Wednesday, April 1, 2015

Declaring Victory in Tikrit

Iraq's Prime Minister declared today that Tikrit has fallen to Iraqi forces, but this claim is contradicted by his own commanders at the scene:
In Tikrit, however, an Iraqi general, who asked not to be named so as to avoid openly contradicting the prime minister, said that reports of Tikrit’s fall were at best premature. “God willing, it will fall,” he said.

Other military officers and a civilian official reached in Tikrit said it was true that Iraqi forces had advanced into the center of the city and had entered government buildings and parts of the Republican Palace. But they said that parts of the palace remained in Islamic State hands and that fighting was continuing.

A Pentagon spokesman said in a statement that “we can confirm” the security forces’ “advancement into Tikrit to liberate the city center as well as other parts of the city.”
So at least the offensive is moving again. I can't believe that American airstrikes have crippled the Islamic State's forces in just six days, but maybe they have shifted the morale equation enough to make this advance possible. But the befuddled situation in the Iraqi government makes me nervous.


This is from an interesting article by Mike Giglio about how much the Islamic State relies on booby traps and IEDs rather than conventional defensive warfare:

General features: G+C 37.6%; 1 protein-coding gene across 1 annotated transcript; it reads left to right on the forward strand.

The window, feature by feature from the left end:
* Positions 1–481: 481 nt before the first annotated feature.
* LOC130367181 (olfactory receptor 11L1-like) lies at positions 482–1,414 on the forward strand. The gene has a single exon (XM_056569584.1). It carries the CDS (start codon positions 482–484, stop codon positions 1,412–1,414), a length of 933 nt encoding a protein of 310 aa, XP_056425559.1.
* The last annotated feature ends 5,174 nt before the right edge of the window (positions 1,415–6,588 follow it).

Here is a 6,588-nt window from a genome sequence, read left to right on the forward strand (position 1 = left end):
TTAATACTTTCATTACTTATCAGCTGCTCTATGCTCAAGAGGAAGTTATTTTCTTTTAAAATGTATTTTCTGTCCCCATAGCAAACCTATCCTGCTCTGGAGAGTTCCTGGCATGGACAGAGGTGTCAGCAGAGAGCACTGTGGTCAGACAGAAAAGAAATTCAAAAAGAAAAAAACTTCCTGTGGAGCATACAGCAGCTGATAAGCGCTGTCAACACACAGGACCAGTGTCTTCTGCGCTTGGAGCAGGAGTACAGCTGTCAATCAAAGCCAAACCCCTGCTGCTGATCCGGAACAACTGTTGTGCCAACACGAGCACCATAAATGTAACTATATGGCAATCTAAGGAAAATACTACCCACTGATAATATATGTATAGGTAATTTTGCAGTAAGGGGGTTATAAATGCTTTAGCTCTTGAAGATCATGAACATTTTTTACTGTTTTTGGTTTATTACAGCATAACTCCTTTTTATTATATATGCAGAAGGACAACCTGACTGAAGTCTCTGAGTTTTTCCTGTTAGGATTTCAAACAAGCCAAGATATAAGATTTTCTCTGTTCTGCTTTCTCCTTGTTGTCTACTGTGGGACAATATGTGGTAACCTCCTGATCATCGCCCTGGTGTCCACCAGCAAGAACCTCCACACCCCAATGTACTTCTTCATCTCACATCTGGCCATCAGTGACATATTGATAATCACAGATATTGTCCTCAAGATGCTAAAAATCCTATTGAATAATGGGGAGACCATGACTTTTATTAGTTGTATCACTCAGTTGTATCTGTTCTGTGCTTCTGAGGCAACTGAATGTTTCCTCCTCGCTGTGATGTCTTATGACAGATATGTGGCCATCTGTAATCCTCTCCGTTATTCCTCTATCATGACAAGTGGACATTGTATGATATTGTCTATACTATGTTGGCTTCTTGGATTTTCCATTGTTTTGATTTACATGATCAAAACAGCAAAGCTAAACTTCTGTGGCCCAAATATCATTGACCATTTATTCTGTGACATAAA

Soldiers who push into ISIS territory looking for a fight often find themselves instead facing explosive traps and sniper fire. “There is no confrontation between fighters,” complained a fighter with the Badr Brigades, one of the largest in the coalition of Shiite militias that has taken up arms against ISIS, which preaches an extremist version of Sunni Islam. “It’s not like a normal war.”
And this:
The peshmerga have defused or detonated more than 6,000 IEDs along their 650-mile front with ISIS since the war began in August, Kurdish officials said. Those were the ones they’d been able to find. Mohammad pointed to the fields that stretched to a set of hills on one side of the road and the village with the flattened home on the other. “To be honest, we believe that those open fields beneath the hills, and the hills, are filled with IEDs. All those houses are full of IEDs,” he said.
So maybe what was stopping the Iraqi forces was their or their officers' fear of IEDs, and all that was necessary to get the offensive going was American bombing of a few locations known to be booby trapped and then a bit of nerve.


David said...

It seems to me quite possible that US airstrikes have changed the equation that much in six days, but I can't help imagining some alternative scenarios:

1) Someone finally paid a Shi'ite militia leader enough to go ahead even though the Americans are insisting that he not massacre Sunni civilians.

2) The Iranian government decided that it was in their interest for the offensive to continue.

3) Someone got some Kurds to come down.

4) Some key Iraqi leader has now signed off on the operation because he finally persuaded his hotheaded second cousin to abandon ISIS and bring his fighters back to the government.

5) The Iraqi Shi'ite leadership got nervous after the US started cozying back up to Egypt and the Saudis, and decided to do something that would please the Americans.

Just some ideas.


John said...

I was also thinking that a back channel deal had been made between the Iraqi government and some faction of the Islamic State, letting their fighters leave Tikrit. That would explain why they knew in Baghdad that the battle was effectively over before the generals on the scene.